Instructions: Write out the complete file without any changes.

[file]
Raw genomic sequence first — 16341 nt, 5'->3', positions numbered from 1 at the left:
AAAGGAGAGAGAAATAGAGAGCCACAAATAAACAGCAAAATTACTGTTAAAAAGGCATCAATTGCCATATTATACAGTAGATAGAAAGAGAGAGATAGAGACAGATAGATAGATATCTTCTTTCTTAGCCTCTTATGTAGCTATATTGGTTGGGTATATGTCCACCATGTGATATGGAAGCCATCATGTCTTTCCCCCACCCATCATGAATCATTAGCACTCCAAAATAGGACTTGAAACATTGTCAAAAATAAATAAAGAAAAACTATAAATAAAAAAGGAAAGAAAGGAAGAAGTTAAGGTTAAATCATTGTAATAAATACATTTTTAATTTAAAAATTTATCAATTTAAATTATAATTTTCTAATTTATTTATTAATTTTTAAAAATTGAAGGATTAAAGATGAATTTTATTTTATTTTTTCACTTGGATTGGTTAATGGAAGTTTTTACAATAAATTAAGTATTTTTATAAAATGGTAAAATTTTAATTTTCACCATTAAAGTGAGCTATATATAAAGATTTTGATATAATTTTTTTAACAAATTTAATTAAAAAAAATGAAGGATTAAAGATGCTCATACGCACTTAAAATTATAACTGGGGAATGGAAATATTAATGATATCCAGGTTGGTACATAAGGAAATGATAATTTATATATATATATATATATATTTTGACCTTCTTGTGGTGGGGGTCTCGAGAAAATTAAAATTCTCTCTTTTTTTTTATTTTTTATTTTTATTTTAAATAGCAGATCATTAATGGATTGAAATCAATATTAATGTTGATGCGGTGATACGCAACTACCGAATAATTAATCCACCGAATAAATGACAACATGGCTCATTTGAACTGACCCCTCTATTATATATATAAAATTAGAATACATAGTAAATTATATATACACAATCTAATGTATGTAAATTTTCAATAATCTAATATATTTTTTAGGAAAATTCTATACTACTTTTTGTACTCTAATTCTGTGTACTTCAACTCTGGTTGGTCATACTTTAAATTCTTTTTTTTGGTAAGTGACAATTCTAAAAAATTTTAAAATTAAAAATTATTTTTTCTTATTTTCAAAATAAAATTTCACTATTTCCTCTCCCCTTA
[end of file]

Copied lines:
Raw genomic sequence first — 16341 nt, 5'->3', positions numbered from 1 at the left:
AAAGGAGAGAGAAATAGAGAGCCACAAATAAACAGCAAAATTACTGTTAAAAAGGCATCAATTGCCATATTATACAGTAGATAGAAAGAGAGAGATAGAGACAGATAGATAGATATCTTCTTTCTTAGCCTCTTATGTAGCTATATTGGTTGGGTATATGTCCACCATGTGATATGGAAGCCATCATGTCTTTCCCCCACCCATCATGAATCATTAGCACTCCAAAATAGGACTTGAAACATTGTCAAAAATAAATAAAGAAAAACTATAAATAAAAAAGGAAAGAAAGGAAGAAGTTAAGGTTAAATCATTGTAATAAATACATTTTTAATTTAAAAATTTATCAATTTAAATTATAATTTTCTAATTTATTTATTAATTTTTAAAAATTGAAGGATTAAAGATGAATTTTATTTTATTTTTTCACTTGGATTGGTTAATGGAAGTTTTTACAATAAATTAAGTATTTTTATAAAATGGTAAAATTTTAATTTTCACCATTAAAGTGAGCTATATATAAAGATTTTGATATAATTTTTTTAACAAATTTAATTAAAAAAAATGAAGGATTAAAGATGCTCATACGCACTTAAAATTATAACTGGGGAATGGAAATATTAATGATATCCAGGTTGGTACATAAGGAAATGATAATTTATATATATATATATATATATTTTGACCTTCTTGTGGTGGGGGTCTCGAGAAAATTAAAATTCTCTCTTTTTTTTTATTTTTTATTTTTATTTTAAATAGCAGATCATTAATGGATTGAAATCAATATTAATGTTGATGCGGTGATACGCAACTACCGAATAATTAATCCACCGAATAAATGACAACATGGCTCATTTGAACTGACCCCTCTATTATATATATAAAATTAGAATACATAGTAAATTATATATACACAATCTAATGTATGTAAATTTTCAATAATCTAATATATTTTTTAGGAAAATTCTATACTACTTTTTGTACTCTAATTCTGTGTACTTCAACTCTGGTTGGTCATACTTTAAATTCTTTTTTTTGGTAAGTGACAATTCTAAAAAATTTTAAAATTAAAAATTATTTTTTCTTATTTTCAAAATAAAATTTCACTATTTCCTCTCCCCTTA